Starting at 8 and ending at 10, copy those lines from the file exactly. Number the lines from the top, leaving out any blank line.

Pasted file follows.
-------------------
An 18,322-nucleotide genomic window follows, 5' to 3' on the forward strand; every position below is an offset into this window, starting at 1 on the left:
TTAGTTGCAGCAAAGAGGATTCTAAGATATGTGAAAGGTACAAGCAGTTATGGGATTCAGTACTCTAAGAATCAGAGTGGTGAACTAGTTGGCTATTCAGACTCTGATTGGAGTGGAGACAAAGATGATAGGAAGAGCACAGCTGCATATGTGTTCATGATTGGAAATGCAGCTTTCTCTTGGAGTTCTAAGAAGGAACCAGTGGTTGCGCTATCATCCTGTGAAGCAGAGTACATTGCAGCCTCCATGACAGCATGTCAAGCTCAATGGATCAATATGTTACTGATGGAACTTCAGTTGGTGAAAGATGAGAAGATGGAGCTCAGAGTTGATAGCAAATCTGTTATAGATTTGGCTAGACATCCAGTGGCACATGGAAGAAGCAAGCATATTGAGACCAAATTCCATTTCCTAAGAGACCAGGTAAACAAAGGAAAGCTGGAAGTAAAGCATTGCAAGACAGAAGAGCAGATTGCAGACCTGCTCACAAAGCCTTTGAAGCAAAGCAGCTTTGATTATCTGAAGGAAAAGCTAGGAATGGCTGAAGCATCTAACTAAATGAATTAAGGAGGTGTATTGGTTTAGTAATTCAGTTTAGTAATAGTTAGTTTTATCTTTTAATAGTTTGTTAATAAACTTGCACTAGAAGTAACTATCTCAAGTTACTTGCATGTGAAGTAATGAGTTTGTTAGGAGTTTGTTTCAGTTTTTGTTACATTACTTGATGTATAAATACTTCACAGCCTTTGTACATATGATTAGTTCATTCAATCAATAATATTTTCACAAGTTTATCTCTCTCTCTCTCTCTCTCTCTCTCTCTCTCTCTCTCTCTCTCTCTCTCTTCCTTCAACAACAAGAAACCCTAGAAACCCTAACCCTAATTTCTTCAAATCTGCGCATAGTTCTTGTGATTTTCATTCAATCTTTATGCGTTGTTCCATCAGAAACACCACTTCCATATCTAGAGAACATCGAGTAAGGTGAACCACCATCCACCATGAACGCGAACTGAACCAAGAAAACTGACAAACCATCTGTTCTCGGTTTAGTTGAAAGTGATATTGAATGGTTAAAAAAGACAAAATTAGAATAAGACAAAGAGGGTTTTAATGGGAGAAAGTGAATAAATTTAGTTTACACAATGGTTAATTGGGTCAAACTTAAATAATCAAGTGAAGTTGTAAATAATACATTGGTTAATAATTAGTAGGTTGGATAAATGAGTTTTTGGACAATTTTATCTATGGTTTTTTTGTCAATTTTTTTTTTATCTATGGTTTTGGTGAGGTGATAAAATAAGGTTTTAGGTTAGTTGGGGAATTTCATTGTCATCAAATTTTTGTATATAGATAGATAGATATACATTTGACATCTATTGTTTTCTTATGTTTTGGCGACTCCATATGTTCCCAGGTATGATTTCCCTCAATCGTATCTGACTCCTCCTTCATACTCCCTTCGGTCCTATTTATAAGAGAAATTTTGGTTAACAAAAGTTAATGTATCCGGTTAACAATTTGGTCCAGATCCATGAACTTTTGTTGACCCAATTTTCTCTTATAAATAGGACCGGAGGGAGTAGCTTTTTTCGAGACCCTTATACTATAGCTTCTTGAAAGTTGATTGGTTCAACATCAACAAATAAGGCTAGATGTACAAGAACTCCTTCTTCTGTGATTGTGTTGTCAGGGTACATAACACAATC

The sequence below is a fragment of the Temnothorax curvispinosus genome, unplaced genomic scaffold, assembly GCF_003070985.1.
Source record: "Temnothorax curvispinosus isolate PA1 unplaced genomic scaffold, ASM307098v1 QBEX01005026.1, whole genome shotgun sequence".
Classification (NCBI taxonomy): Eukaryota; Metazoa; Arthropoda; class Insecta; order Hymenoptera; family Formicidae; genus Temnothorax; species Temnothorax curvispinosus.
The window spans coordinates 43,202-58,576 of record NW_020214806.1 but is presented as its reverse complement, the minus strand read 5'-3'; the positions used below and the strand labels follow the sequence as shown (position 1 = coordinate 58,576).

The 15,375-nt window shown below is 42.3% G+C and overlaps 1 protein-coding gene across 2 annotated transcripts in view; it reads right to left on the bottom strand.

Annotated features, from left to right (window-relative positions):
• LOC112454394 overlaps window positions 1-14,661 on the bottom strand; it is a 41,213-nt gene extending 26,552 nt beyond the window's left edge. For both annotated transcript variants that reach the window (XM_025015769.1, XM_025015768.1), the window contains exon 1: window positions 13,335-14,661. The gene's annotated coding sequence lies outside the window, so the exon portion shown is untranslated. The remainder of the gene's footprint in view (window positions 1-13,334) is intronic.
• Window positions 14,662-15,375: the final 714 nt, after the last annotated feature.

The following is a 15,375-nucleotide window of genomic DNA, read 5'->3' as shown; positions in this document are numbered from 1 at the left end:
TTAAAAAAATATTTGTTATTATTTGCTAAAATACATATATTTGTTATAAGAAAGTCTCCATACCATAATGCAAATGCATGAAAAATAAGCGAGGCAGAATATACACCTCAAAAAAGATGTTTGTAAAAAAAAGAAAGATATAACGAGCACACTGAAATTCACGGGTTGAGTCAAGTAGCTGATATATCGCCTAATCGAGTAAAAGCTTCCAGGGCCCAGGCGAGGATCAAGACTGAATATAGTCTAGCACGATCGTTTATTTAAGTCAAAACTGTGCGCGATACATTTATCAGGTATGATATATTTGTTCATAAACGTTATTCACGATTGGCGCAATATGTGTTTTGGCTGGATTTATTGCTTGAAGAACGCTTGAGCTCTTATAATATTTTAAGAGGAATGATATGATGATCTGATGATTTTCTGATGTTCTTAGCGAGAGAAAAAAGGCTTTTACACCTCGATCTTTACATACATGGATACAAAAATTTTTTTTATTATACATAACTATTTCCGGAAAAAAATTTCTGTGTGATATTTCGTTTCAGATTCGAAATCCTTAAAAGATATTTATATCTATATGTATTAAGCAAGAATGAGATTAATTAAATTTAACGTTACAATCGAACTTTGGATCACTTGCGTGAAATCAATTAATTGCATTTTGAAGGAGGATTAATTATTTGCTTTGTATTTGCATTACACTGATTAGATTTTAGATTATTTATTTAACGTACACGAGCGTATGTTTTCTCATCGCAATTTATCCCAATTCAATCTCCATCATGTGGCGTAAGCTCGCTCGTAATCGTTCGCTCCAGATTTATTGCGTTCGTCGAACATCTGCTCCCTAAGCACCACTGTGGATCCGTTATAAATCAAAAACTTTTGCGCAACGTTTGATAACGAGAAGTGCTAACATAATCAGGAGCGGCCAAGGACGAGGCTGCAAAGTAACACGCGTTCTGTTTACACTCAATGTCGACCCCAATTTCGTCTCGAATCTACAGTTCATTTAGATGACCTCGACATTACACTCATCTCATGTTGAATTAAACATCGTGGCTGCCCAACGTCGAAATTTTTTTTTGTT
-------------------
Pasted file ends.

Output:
Annotated features, from left to right (window-relative positions):
• LOC112454394 overlaps window positions 1-14,661 on the bottom strand; it is a 41,213-nt gene extending 26,552 nt beyond the window's left edge. For both annotated transcript variants that reach the window (XM_025015769.1, XM_025015768.1), the window contains exon 1: window positions 13,335-14,661. The gene's annotated coding sequence lies outside the window, so the exon portion shown is untranslated. The remainder of the gene's footprint in view (window positions 1-13,334) is intronic.
• Window positions 14,662-15,375: the final 714 nt, after the last annotated feature.